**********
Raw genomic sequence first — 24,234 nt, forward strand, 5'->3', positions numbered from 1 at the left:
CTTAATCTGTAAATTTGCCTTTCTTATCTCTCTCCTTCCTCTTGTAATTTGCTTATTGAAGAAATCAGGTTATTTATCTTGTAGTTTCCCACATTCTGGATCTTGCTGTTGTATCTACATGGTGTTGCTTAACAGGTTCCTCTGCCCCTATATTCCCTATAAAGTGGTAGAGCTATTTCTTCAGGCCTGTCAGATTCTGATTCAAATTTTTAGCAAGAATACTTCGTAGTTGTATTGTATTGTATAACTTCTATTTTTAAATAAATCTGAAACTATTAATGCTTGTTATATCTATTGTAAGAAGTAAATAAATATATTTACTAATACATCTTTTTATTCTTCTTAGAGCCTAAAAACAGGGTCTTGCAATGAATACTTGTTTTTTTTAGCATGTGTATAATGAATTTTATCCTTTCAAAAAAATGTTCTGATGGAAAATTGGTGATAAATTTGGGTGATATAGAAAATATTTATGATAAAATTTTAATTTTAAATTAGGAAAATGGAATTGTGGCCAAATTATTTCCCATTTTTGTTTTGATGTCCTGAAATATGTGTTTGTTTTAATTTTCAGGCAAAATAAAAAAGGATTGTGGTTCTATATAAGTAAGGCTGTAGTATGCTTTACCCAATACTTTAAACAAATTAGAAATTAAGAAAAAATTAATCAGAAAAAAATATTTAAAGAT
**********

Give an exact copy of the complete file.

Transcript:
Raw genomic sequence first — 24,234 nt, forward strand, 5'->3', positions numbered from 1 at the left:
CTTAATCTGTAAATTTGCCTTTCTTATCTCTCTCCTTCCTCTTGTAATTTGCTTATTGAAGAAATCAGGTTATTTATCTTGTAGTTTCCCACATTCTGGATCTTGCTGTTGTATCTACATGGTGTTGCTTAACAGGTTCCTCTGCCCCTATATTCCCTATAAAGTGGTAGAGCTATTTCTTCAGGCCTGTCAGATTCTGATTCAAATTTTTAGCAAGAATACTTCGTAGTTGTATTGTATTGTATAACTTCTATTTTTAAATAAATCTGAAACTATTAATGCTTGTTATATCTATTGTAAGAAGTAAATAAATATATTTACTAATACATCTTTTTATTCTTCTTAGAGCCTAAAAACAGGGTCTTGCAATGAATACTTGTTTTTTTTAGCATGTGTATAATGAATTTTATCCTTTCAAAAAAATGTTCTGATGGAAAATTGGTGATAAATTTGGGTGATATAGAAAATATTTATGATAAAATTTTAATTTTAAATTAGGAAAATGGAATTGTGGCCAAATTATTTCCCATTTTTGTTTTGATGTCCTGAAATATGTGTTTGTTTTAATTTTCAGGCAAAATAAAAAAGGATTGTGGTTCTATATAAGTAAGGCTGTAGTATGCTTTACCCAATACTTTAAACAAATTAGAAATTAAGAAAAAATTAATCAGAAAAAAATATTTAAAGAT